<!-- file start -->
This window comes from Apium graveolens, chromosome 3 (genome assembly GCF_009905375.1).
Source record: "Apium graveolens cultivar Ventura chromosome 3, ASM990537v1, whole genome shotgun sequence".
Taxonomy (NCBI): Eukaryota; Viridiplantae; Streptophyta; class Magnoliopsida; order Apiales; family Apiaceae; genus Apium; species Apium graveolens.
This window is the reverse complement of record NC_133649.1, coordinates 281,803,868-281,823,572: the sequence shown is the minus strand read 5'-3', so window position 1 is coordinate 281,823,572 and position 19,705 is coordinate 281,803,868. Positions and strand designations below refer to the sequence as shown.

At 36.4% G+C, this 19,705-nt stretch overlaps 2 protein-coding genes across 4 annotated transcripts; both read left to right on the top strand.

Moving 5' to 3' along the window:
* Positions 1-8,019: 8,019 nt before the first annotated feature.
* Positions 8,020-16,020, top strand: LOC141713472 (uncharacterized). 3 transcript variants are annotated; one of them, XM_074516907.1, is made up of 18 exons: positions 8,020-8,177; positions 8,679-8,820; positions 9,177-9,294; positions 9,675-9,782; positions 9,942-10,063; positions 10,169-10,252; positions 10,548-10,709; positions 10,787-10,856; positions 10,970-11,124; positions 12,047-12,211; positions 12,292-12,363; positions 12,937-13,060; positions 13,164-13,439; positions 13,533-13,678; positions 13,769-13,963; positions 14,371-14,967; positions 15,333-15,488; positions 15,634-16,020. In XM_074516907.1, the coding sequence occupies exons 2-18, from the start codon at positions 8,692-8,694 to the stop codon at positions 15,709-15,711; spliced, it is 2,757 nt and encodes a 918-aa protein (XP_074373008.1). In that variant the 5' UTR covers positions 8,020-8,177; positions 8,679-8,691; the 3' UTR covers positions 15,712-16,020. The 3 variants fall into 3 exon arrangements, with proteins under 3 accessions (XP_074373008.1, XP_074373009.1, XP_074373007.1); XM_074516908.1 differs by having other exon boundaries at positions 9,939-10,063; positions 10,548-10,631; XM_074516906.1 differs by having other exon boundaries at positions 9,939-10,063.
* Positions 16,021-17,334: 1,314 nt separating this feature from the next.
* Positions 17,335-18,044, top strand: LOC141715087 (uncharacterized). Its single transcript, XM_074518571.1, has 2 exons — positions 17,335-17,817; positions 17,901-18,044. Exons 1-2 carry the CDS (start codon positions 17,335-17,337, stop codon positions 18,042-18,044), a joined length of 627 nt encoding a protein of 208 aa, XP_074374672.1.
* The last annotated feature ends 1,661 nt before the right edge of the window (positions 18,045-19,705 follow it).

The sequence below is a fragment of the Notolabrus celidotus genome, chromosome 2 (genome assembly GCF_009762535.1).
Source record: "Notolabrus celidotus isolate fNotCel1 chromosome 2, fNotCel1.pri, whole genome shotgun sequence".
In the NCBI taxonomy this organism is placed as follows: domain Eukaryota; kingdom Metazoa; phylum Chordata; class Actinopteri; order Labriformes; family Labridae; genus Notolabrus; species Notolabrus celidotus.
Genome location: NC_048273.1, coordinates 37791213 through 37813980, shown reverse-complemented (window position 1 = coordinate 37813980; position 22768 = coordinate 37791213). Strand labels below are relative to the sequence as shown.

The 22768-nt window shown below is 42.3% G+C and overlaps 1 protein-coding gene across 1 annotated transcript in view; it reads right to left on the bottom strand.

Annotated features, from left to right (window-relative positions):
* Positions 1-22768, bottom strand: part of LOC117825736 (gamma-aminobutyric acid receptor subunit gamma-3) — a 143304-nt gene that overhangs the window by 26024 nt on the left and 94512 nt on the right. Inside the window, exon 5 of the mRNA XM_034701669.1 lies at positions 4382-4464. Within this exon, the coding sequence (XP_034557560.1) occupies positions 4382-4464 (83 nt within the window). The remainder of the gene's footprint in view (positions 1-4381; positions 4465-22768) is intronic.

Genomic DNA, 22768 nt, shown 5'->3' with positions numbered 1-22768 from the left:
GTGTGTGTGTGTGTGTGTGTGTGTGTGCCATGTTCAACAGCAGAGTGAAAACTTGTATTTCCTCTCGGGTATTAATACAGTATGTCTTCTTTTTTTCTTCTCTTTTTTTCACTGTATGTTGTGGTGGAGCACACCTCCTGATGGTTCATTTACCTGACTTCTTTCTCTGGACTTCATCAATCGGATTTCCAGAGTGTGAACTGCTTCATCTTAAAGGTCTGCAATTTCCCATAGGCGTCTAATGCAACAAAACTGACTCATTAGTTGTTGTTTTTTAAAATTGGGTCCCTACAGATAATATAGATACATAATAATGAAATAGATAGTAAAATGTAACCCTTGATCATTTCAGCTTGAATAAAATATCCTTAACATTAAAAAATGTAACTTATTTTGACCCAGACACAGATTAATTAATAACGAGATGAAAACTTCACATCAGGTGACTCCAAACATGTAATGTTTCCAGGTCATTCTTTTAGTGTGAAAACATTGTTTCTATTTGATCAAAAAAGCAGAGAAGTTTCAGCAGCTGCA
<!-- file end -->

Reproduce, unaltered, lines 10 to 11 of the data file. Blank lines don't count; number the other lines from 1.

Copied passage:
* Positions 17,335-18,044, top strand: LOC141715087 (uncharacterized). Its single transcript, XM_074518571.1, has 2 exons — positions 17,335-17,817; positions 17,901-18,044. Exons 1-2 carry the CDS (start codon positions 17,335-17,337, stop codon positions 18,042-18,044), a joined length of 627 nt encoding a protein of 208 aa, XP_074374672.1.
* The last annotated feature ends 1,661 nt before the right edge of the window (positions 18,045-19,705 follow it).